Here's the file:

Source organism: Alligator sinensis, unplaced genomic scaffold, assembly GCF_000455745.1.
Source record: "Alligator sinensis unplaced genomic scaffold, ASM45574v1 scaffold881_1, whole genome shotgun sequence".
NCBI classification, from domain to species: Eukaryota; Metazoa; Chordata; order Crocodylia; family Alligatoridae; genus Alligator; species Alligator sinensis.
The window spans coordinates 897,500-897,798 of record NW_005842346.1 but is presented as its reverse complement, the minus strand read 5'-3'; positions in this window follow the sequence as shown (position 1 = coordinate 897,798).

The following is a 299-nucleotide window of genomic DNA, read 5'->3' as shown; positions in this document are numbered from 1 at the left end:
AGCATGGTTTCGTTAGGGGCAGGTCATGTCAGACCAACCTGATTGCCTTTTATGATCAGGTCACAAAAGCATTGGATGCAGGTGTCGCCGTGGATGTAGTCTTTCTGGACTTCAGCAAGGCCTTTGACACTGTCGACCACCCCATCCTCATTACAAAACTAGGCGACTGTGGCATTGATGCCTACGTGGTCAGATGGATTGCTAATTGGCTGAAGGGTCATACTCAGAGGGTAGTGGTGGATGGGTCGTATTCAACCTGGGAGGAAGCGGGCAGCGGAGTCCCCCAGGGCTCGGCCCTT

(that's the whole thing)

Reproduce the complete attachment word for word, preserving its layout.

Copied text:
Source organism: Alligator sinensis, unplaced genomic scaffold, assembly GCF_000455745.1.
Source record: "Alligator sinensis unplaced genomic scaffold, ASM45574v1 scaffold881_1, whole genome shotgun sequence".
NCBI classification, from domain to species: Eukaryota; Metazoa; Chordata; order Crocodylia; family Alligatoridae; genus Alligator; species Alligator sinensis.
The window spans coordinates 897,500-897,798 of record NW_005842346.1 but is presented as its reverse complement, the minus strand read 5'-3'; positions in this window follow the sequence as shown (position 1 = coordinate 897,798).

The following is a 299-nucleotide window of genomic DNA, read 5'->3' as shown; positions in this document are numbered from 1 at the left end:
AGCATGGTTTCGTTAGGGGCAGGTCATGTCAGACCAACCTGATTGCCTTTTATGATCAGGTCACAAAAGCATTGGATGCAGGTGTCGCCGTGGATGTAGTCTTTCTGGACTTCAGCAAGGCCTTTGACACTGTCGACCACCCCATCCTCATTACAAAACTAGGCGACTGTGGCATTGATGCCTACGTGGTCAGATGGATTGCTAATTGGCTGAAGGGTCATACTCAGAGGGTAGTGGTGGATGGGTCGTATTCAACCTGGGAGGAAGCGGGCAGCGGAGTCCCCCAGGGCTCGGCCCTT